Thursday, June 24, 2010

One More Ugly Day for Stocks Following Fed Statement

On the heels of the FOMC rate policy announcement - one which possibly reached new levels of double-talk and misleading innuendo - stocks sold off rapidly at the open and again into the close.

The simple fact of the matter is that heavy trading is normally done in two specific time periods - in the first half hour and in the final hour of trading. On Thursday, the Dow lost roughly 100 points by 10:00 am, and another 45 from 3:00 to 4:00 pm. That pretty much summed up how investors were feeling a day after the Fed threw itself on it own sword of interest rate policy and effectively left US markets to fend for themselves.

While the losses today were substantial, it is worth noting that volume wasn't particularly strong; however, that should be put into the perspective of an overall weak market - the case since the financial implosion of 2008. Trading volume may never recover to the glory days of the great bull run from 2003-2007 as many individuals and a spate of investment firms have permanently soured on US stocks.

Wild gyrations, uncertain times and volatile conditions do not a stable market make, and these times could hardly be described as stable. Government intervention into all areas of public and private finances also have made many shy away from investing in equities. Nonetheless, there are still those who will try to quantify risk - such as the friend who told me that he made a considerable investment in BP on Tuesday (I do not know what he deems "considerable," but in any case I felt impelled to tell him I thought it was a mistake, and he is already on the wrong side of the trade.) - in search of ever-elusive gains.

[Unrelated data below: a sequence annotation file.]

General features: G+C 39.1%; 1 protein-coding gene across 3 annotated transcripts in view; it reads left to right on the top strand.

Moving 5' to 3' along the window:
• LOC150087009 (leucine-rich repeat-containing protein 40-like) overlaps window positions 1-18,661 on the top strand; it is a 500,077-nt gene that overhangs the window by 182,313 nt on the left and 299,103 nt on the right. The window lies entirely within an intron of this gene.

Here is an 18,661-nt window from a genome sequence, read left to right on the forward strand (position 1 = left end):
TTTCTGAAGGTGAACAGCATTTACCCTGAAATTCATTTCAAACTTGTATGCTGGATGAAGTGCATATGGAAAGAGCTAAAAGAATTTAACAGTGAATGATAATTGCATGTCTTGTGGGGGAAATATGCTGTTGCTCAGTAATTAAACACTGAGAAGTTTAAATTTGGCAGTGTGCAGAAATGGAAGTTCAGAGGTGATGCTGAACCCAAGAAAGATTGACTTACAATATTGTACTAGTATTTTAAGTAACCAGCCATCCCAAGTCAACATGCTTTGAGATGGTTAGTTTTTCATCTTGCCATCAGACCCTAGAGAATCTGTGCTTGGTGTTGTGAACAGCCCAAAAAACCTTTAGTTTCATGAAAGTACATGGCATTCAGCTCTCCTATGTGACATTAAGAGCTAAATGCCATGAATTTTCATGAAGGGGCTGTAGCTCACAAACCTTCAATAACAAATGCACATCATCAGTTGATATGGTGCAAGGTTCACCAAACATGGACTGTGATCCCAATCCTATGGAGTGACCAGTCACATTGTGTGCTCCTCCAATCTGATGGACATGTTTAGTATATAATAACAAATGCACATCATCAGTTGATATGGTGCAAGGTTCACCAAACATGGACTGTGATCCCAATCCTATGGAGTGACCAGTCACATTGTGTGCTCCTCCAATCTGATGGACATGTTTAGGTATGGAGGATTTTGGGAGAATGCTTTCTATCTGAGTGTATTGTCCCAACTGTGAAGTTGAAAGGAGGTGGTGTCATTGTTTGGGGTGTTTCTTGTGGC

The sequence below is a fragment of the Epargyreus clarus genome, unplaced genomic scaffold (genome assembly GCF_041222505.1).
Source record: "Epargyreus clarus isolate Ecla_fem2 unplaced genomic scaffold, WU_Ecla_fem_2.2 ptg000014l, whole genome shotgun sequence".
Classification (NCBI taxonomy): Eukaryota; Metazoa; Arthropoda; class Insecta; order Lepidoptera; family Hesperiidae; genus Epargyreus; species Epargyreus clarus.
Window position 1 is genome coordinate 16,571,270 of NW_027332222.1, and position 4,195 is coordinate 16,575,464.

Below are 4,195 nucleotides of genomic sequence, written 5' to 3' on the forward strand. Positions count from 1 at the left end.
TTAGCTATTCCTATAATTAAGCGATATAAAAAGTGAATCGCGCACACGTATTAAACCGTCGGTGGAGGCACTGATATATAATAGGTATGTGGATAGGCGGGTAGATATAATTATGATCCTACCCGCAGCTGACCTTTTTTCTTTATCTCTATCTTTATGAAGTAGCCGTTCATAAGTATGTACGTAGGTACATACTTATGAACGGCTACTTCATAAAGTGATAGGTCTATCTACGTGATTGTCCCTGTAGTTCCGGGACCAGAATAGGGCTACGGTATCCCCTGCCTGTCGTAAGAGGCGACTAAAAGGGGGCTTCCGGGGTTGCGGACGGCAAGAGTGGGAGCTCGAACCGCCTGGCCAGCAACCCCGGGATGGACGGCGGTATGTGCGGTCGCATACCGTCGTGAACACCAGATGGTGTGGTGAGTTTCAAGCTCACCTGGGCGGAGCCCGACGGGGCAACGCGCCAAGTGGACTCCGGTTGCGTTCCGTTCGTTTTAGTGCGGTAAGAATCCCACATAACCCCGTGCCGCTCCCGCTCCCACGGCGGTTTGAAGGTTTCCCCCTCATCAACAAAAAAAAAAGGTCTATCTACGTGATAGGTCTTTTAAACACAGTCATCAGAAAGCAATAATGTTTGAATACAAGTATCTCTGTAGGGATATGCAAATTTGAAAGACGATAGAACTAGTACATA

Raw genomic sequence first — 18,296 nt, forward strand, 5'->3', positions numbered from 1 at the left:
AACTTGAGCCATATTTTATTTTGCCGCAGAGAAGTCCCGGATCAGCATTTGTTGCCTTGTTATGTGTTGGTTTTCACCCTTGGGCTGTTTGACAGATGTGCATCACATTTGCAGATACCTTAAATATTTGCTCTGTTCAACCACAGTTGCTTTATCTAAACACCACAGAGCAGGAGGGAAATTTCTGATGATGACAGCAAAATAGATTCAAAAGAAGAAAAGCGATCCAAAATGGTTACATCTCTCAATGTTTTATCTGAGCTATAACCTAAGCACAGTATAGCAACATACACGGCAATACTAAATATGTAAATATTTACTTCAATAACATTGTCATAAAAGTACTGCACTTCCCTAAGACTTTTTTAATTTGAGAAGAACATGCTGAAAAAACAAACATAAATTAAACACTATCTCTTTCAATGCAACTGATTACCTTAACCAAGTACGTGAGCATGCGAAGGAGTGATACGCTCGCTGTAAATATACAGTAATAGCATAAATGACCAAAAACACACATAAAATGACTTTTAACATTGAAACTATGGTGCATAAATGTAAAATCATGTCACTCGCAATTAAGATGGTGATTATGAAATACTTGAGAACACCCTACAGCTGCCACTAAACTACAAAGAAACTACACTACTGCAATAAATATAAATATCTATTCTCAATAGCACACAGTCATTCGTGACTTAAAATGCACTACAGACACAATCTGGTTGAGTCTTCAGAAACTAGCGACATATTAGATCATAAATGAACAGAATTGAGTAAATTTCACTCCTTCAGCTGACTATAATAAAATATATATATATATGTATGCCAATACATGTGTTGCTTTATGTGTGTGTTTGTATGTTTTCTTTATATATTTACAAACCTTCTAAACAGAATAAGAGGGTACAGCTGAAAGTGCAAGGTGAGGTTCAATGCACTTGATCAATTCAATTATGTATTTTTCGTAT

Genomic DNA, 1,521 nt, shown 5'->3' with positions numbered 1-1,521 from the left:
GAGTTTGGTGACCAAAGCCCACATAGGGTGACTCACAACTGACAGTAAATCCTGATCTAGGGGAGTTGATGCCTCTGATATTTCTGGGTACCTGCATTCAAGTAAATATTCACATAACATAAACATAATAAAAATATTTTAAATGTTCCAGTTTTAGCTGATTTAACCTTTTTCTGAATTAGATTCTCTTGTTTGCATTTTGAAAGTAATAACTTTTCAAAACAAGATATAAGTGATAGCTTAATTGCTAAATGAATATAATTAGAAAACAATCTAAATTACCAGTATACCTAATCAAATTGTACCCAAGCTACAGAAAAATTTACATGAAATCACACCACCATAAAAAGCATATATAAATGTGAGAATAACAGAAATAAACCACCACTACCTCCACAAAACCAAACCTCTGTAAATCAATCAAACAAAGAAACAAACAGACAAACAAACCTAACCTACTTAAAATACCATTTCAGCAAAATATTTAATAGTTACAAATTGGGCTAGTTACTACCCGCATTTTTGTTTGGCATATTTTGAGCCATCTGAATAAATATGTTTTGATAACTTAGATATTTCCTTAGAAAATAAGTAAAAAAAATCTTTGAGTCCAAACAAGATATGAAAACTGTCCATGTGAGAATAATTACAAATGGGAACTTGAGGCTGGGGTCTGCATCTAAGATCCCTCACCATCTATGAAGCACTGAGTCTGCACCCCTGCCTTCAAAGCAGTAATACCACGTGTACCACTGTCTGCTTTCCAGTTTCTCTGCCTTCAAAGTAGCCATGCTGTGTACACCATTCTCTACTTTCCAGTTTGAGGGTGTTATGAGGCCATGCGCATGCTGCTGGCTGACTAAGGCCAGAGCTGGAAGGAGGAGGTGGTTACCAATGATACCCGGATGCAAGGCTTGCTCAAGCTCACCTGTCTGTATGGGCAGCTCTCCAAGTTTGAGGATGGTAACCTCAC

There are also pension funds, mutual funds, hedge funds and any manner of investment vehicles which are chartered to invest in stocks, like it or not, so there will likely always be ample supply of buyers and sellers no matter the level of greed, fear and risk tolerance.

Considering the current climate, stocks are not favorable investments for anybody except those with excess cash on hand (wealthy), and even then, investing today may be more akin to gambling or just plain flushing money down the nearest toilet.

Let's take a look:

Dow 10,152.80, -145.64 (1.41%)
NASDAQ 2,217.42, -36.81 (1.63%)
S&P 500 1,073.69, -18.35 (1.68%)
NYSE Composite 6,730.24, -119.81 (1.75%)

Not a very pretty picture, there. Declining issues beat down advancers once more, today by a wide margin, 4914-1535 (3:1). New lows screamed past new highs, 159-92. Volume was light, but not exceedingly so. There was some serious dumping of losers going on and the number of bulls in attendance were not nearly sufficient to scare off the short-siders.

NYSE Volume 5,595,221,000
NASDAQ Volume 2,049,015,500

About the only place to make money was in the precious metals, though it wasn't much. Gold finished at $1,245.50, a gain of $11.40. Silver pushed ahead 28 cents, to $18.73. Crude oil fared less well, with futures for August delivery up a scrawny 16 cents, to $76.51.

The only economic news of any importance was prior to the open. Durable goods orders for May declined 1.1%. The weekly initial jobless claims stayed at about the same level they've been at for months, with 457,000 new unemployment applications.

With poor data setting the tone, stocks slumped. On Friday, the government releases its third and final estimate of 1st quarter GDP, expected to remain stable at 3%. With the release at 8:30 am, that should have little impact on the week's last day of trading.

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